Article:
It is part of mindfulness practice to realize that suffering comes from believing that things should be other than they are in the given moment. If you are suffering in the present moment—oppression, discrimination, hunger, joblessness, etc— this may seem like a cruel statement, but it's actually not. It's solid advice, allowing you to take action and stay safe.
Bias and violence toward LGBQIA and transgender people are very real, and if that's the moment you're living in, then you're probably thinking, "Are you serious, Lynn!? Am I just supposed to accept people treating me this way??" No. Not even a little.
The key to the teaching is "thinking that things should be other than they are." That means that you jump to the past or the future, or resist what is happening in the moment by getting caught up in thinking, "this shouldn't be." But it IS, and you've just wasted precious seconds and energy fighting an impossible argument. It IS happening. Say you are being shouted at in in a store when you're out shopping. Some idiot has taken it upon him or herself to judge you loudly in public. Do you wish that it wasn't happening? Well, yes! But to be caught in the "this shouldn't happen" mindset in that moment is useless and a waste of energy. It can make you freeze. It can lock you in shame and embarrassment, caught there under the glaring florescent lights.
So what is the answer? Acknowlege what is happening, and decide what to DO in that moment. Can you safely walk away? Walk away. Do you need help? Look around for a friendly face and ask for help. Are you in danger? Scream for help, run, get to a cashier or security guard. In short, don't get trapped in resisting reality; deal with it in the best possible way at the given moment. We Buddhists tend to avoid terms like good or bad, preferring skillful and unskillful as more accurate and non-judgmental. When you are safe and quiet, practice in your mind what skillful means you can use when such intimidating situations arise. It's the same sort of preparation thinking athletes use before an event.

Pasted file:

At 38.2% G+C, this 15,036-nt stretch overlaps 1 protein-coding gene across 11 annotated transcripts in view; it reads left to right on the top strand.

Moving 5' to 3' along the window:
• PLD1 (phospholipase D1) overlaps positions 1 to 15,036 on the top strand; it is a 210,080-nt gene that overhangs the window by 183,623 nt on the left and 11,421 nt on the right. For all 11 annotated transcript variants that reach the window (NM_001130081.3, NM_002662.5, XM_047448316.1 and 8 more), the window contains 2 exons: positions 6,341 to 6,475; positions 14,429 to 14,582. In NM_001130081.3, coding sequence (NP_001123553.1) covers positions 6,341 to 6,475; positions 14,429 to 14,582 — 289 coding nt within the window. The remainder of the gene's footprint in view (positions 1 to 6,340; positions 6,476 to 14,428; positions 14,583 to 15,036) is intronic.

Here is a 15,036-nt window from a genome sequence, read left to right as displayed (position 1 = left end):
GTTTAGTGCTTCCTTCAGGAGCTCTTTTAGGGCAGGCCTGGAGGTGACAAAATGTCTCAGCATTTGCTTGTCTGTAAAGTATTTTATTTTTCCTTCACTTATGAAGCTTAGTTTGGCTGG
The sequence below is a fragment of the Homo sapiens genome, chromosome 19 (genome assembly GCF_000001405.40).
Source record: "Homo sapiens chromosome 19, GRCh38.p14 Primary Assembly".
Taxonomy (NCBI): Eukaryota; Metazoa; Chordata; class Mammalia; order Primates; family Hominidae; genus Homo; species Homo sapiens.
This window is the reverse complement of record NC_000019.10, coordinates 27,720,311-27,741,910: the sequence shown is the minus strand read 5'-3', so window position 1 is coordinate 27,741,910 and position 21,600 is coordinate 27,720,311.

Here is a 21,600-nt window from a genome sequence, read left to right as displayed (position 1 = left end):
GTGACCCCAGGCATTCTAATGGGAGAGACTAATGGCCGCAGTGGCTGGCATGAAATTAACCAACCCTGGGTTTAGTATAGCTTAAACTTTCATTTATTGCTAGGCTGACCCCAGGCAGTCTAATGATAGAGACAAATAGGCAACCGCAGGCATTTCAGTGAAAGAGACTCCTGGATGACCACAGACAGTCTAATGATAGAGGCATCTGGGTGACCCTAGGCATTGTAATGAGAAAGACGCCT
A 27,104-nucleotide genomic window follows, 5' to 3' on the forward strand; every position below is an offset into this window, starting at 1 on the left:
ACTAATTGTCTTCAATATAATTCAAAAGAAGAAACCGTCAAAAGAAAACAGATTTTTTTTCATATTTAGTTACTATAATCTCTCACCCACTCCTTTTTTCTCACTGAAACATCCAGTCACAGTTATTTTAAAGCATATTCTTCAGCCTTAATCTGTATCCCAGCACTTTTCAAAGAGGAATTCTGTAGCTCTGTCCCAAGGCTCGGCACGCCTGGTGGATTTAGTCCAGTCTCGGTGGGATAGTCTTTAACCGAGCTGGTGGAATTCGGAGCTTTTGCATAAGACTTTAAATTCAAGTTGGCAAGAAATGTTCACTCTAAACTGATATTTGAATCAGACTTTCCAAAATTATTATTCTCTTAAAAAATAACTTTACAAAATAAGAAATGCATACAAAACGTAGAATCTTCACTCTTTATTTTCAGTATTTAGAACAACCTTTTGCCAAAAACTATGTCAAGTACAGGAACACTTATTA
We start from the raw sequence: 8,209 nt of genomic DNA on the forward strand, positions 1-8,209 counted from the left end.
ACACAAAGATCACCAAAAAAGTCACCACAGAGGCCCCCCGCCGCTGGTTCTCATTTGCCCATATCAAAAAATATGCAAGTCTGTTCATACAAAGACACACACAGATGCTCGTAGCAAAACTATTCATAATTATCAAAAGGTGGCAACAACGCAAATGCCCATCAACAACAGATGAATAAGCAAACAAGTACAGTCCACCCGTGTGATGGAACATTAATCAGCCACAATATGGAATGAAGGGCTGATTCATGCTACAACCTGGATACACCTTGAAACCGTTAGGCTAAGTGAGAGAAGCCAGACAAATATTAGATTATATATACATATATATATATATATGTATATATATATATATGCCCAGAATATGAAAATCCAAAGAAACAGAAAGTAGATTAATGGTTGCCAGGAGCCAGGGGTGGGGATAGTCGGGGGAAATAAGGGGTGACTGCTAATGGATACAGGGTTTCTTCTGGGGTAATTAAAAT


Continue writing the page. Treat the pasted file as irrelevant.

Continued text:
**If you are a cis (non transgender) person reading this and you see this kind of situation happening to anyone—trans or LGBQIA person, child, woman, or anyone else in need— BE AN ALLY! Don't let yourself be just another statistic in the "bystander effect". Yes, that's a thing; when capable people just stand there or look away when they should be helping someone. If it's not safe to step in, call 911. NOW! Then turn on your camera and let the aggressor know they're being caught in the act. Or do so secretly and share it with the police. **
I just gave an extreme example of suffering in the moment. But the same wisdom applies to negative emotions, like loneliness. Thinking "I shouldn't be lonely" doesn't help. Acknowledging the emotion of loneliness is skillful means. You are accepting reality: I am lonely. The next question is "What can I do to alleviate this suffering?" Perhaps call a friend and share the feeling with them? Talk to an ally? Find a support group? Get out into nature? Find what works for you.
If you are a trans person looking for a support group, we have two Monday night therapy/support groups from 6:30-8:00 pm. The first and third Monday of each month is "Ladies/girls only" for trans women and girls. The second and fourth Monday is for everyone on the spectrum. For more information, comment here and/or call Central Counseling Services at 951-778-0230.